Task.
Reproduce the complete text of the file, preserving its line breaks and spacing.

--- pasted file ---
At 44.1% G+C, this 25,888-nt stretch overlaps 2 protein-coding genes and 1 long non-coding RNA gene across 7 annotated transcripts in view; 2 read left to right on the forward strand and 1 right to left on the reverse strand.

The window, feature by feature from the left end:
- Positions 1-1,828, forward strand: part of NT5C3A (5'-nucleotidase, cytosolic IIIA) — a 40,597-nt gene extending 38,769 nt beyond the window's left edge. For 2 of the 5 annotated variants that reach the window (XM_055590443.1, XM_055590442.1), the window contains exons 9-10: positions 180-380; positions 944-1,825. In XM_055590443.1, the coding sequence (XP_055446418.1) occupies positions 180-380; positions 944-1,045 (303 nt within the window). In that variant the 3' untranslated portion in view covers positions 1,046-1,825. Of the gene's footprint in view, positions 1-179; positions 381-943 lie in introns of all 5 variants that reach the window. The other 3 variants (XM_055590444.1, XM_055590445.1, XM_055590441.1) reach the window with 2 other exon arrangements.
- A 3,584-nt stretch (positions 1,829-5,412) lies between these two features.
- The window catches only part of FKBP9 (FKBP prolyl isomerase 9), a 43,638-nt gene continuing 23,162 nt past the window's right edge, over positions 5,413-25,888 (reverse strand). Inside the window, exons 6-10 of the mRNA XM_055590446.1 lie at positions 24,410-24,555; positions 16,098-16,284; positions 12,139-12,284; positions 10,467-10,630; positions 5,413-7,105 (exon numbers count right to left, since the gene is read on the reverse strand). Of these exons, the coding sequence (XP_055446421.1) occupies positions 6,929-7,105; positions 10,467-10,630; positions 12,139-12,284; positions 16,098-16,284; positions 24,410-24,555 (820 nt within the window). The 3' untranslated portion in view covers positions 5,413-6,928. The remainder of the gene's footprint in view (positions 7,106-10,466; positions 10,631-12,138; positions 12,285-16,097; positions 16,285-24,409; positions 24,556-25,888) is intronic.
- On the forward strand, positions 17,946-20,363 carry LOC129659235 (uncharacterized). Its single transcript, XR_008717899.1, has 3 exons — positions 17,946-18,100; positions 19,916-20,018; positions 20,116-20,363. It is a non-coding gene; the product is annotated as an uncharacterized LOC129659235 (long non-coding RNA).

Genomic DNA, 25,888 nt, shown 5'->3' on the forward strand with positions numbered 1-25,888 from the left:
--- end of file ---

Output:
At 44.1% G+C, this 25,888-nt stretch overlaps 2 protein-coding genes and 1 long non-coding RNA gene across 7 annotated transcripts in view; 2 read left to right on the forward strand and 1 right to left on the reverse strand.

The window, feature by feature from the left end:
- Positions 1-1,828, forward strand: part of NT5C3A (5'-nucleotidase, cytosolic IIIA) — a 40,597-nt gene extending 38,769 nt beyond the window's left edge. For 2 of the 5 annotated variants that reach the window (XM_055590443.1, XM_055590442.1), the window contains exons 9-10: positions 180-380; positions 944-1,825. In XM_055590443.1, the coding sequence (XP_055446418.1) occupies positions 180-380; positions 944-1,045 (303 nt within the window). In that variant the 3' untranslated portion in view covers positions 1,046-1,825. Of the gene's footprint in view, positions 1-179; positions 381-943 lie in introns of all 5 variants that reach the window. The other 3 variants (XM_055590444.1, XM_055590445.1, XM_055590441.1) reach the window with 2 other exon arrangements.
- A 3,584-nt stretch (positions 1,829-5,412) lies between these two features.
- The window catches only part of FKBP9 (FKBP prolyl isomerase 9), a 43,638-nt gene continuing 23,162 nt past the window's right edge, over positions 5,413-25,888 (reverse strand). Inside the window, exons 6-10 of the mRNA XM_055590446.1 lie at positions 24,410-24,555; positions 16,098-16,284; positions 12,139-12,284; positions 10,467-10,630; positions 5,413-7,105 (exon numbers count right to left, since the gene is read on the reverse strand). Of these exons, the coding sequence (XP_055446421.1) occupies positions 6,929-7,105; positions 10,467-10,630; positions 12,139-12,284; positions 16,098-16,284; positions 24,410-24,555 (820 nt within the window). The 3' untranslated portion in view covers positions 5,413-6,928. The remainder of the gene's footprint in view (positions 7,106-10,466; positions 10,631-12,138; positions 12,285-16,097; positions 16,285-24,409; positions 24,556-25,888) is intronic.
- On the forward strand, positions 17,946-20,363 carry LOC129659235 (uncharacterized). Its single transcript, XR_008717899.1, has 3 exons — positions 17,946-18,100; positions 19,916-20,018; positions 20,116-20,363. It is a non-coding gene; the product is annotated as an uncharacterized LOC129659235 (long non-coding RNA).

Genomic DNA, 25,888 nt, shown 5'->3' on the forward strand with positions numbered 1-25,888 from the left: